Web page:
We ordered the sangria with excited anticipation expecting it to be comparable to our favorite version, which is served in another Argentinian eatery. It was presumptuous of us to expect it to be the same. It wasn't sweet and full-bodied like our favorite, and it was made with cheap wine. We both had headaches that evening.
    For appetizers, both John and I ordered the ham and cheese empanadas. John liked the buttery pastry. I thought it was overcooked, but the worst part of it, there was no ham to be found. For the main course, we both ordered the Picanha steak with mashed potatoes. Again, the meat was not of the highest quality, not even mid-grade, but I will give them props for masterful seasoning, and it was cooked to a perfect medium, which did a lot for disguising the mediocre cut. And one other thing stood out: The steaks came with a sauce very much resembling a tangy and velvety chimichurri, but its main component was tomato. I had my portion with the steak, and I had John's portion with bread.
     The potatoes prompted a study in texture and flavor. John theorized that the restaurant is attempting to extend the yield of their potato budget by mixing natural with boxed flakes. I accept the theory but I propose that they are enhancing the flavor either with loads of butter or olive oil. I found them satisfactory, John didn't.
     For dessert, we ordered the orange flan and the Tiramisu. The Tiramisu was ordinary, and the dusting of powdered coffee was excessive. However, John liked it better than the flan, which in contrast, I thought was better executed. The orange flavor was genuine and it had respectable density.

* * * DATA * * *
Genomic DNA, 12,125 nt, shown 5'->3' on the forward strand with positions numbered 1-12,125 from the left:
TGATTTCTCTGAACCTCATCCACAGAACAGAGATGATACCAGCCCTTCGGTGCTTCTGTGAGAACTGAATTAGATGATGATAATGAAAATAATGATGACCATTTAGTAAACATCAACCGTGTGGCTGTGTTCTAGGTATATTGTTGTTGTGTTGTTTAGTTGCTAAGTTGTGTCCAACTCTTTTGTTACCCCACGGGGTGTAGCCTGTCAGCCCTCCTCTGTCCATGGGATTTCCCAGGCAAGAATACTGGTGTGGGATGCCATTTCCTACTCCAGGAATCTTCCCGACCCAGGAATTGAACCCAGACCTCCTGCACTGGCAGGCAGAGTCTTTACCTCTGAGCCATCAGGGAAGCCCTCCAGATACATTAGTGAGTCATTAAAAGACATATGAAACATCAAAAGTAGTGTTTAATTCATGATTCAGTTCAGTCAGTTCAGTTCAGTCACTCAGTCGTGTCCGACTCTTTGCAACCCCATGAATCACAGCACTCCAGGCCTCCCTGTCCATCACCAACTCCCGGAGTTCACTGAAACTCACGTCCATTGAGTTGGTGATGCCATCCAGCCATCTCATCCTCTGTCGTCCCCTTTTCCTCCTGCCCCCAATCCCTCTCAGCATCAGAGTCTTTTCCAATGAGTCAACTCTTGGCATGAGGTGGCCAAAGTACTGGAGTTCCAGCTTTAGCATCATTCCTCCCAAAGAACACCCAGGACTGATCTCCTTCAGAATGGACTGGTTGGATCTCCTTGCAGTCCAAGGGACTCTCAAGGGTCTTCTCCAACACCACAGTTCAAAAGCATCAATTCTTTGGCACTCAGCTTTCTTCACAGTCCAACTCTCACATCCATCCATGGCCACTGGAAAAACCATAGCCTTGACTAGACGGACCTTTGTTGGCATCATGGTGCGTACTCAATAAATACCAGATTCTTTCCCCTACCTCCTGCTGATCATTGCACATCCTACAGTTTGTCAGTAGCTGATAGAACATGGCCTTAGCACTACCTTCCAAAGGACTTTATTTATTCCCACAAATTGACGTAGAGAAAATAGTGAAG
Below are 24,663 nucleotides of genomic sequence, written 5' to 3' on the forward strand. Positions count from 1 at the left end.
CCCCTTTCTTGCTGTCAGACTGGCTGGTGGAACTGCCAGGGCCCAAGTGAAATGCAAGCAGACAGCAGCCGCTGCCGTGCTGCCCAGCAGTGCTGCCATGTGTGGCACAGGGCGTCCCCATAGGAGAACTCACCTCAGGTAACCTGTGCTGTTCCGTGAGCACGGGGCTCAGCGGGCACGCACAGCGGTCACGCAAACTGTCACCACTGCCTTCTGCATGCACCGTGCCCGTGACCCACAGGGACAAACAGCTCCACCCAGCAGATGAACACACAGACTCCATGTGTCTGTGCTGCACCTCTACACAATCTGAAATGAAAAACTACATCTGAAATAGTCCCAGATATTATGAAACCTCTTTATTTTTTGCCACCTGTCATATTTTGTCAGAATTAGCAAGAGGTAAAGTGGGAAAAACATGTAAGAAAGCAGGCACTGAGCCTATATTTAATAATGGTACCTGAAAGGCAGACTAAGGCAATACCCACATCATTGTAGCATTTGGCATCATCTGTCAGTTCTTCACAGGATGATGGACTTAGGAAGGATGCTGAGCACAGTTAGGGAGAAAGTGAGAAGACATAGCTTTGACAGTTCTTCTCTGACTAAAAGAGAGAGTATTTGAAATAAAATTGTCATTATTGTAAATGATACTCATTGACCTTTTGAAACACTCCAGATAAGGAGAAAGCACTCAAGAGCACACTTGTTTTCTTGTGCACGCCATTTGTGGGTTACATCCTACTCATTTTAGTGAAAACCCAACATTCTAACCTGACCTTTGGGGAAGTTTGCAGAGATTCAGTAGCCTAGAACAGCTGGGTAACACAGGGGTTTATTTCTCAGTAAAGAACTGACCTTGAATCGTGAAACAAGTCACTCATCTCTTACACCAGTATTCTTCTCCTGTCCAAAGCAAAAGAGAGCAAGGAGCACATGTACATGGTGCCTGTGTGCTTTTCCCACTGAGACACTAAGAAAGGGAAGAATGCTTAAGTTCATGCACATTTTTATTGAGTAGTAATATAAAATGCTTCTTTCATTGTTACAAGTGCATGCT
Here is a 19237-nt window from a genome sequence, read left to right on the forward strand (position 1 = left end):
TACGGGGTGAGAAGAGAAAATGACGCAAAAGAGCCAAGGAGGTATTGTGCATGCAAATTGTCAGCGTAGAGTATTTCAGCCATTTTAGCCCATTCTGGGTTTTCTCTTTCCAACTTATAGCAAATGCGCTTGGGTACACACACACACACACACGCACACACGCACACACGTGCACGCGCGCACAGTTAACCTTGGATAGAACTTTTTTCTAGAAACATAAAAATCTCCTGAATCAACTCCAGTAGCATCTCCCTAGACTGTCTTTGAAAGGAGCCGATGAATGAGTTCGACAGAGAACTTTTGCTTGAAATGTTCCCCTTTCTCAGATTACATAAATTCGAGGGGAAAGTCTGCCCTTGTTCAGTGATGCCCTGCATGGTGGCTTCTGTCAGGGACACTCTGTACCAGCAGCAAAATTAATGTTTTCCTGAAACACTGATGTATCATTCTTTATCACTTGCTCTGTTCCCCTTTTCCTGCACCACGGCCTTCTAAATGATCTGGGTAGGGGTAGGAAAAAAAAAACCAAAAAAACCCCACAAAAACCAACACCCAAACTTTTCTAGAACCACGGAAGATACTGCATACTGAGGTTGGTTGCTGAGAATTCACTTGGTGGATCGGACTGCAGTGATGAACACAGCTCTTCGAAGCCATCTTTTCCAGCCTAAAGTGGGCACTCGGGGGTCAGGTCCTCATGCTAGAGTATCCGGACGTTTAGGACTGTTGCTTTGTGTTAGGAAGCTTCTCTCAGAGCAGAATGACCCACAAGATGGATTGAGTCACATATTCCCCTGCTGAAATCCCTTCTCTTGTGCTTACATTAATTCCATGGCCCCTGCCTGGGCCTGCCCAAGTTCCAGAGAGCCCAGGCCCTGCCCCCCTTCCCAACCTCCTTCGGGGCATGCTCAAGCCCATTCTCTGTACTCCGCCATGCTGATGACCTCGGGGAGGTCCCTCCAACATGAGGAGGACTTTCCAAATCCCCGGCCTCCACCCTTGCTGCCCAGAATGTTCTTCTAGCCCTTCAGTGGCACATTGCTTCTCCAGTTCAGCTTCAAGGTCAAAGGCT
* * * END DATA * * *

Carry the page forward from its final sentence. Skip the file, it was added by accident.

The bad news is our first Miami Spice outing of the year was undistinguished at best. The good news is I can check Novecento off my list and move on to my next adventure.

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Monday, October 5, 2015

Uncle Tom's Barbecue

      Sometimes you just get hit with a hankering for ribs. This barbecue emporium has been in Miami since 1948, but it was recently refreshed. The parking lot is always full, frequently a good indicator, and it happens to be across the street from our favorite ice cream shop, ChillN (see previous blog post). When the stars align like this, you just have to surrender.